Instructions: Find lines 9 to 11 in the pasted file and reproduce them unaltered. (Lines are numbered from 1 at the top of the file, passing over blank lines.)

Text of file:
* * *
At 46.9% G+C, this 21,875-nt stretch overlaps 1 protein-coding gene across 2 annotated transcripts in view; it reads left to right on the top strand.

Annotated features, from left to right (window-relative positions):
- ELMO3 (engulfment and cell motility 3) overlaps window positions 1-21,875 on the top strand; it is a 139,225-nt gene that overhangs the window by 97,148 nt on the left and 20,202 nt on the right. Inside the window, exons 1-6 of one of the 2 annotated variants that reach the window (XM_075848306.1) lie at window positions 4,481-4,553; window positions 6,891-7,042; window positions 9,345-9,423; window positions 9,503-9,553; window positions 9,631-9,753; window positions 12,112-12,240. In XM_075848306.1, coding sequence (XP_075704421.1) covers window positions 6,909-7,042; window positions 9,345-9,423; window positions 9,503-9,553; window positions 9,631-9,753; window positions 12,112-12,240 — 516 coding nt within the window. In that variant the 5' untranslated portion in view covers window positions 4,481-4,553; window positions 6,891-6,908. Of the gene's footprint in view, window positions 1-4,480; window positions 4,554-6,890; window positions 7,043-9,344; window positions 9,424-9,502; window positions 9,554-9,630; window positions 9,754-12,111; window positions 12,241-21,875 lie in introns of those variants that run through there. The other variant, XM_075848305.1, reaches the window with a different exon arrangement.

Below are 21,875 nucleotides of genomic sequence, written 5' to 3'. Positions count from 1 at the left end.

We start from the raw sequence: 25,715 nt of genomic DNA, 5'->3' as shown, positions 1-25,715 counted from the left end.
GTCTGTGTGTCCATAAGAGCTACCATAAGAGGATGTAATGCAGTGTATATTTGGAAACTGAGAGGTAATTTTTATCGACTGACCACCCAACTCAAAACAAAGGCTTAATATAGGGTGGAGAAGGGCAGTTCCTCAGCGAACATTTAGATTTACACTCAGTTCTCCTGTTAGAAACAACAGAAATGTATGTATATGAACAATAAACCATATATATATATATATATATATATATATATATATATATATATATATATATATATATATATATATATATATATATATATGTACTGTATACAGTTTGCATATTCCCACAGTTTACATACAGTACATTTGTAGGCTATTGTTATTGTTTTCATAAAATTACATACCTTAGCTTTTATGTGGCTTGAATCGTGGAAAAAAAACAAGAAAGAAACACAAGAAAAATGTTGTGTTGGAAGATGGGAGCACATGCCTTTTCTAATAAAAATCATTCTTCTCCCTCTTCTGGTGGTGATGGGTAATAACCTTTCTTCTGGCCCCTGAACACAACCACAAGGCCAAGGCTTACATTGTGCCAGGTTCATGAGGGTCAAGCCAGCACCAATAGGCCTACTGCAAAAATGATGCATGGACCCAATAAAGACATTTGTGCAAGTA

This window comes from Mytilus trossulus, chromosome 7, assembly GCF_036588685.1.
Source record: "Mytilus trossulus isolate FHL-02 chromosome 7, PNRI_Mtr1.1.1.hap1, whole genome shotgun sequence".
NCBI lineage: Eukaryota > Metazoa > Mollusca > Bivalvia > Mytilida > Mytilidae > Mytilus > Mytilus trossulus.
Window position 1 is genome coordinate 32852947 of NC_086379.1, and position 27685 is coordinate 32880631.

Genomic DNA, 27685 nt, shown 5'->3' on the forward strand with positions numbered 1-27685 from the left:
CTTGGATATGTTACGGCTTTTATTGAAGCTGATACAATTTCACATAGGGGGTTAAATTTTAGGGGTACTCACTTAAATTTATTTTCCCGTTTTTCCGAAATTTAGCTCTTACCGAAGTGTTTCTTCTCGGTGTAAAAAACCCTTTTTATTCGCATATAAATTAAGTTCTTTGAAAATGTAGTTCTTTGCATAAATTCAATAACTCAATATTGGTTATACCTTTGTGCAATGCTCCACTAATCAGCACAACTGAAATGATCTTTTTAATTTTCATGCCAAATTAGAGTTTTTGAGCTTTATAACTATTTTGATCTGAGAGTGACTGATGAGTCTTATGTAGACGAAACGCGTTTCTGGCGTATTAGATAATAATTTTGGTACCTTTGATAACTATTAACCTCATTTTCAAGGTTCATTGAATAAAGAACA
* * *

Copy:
NCBI lineage: Eukaryota > Metazoa > Mollusca > Bivalvia > Mytilida > Mytilidae > Mytilus > Mytilus trossulus.
Window position 1 is genome coordinate 32852947 of NC_086379.1, and position 27685 is coordinate 32880631.

Genomic DNA, 27685 nt, shown 5'->3' on the forward strand with positions numbered 1-27685 from the left: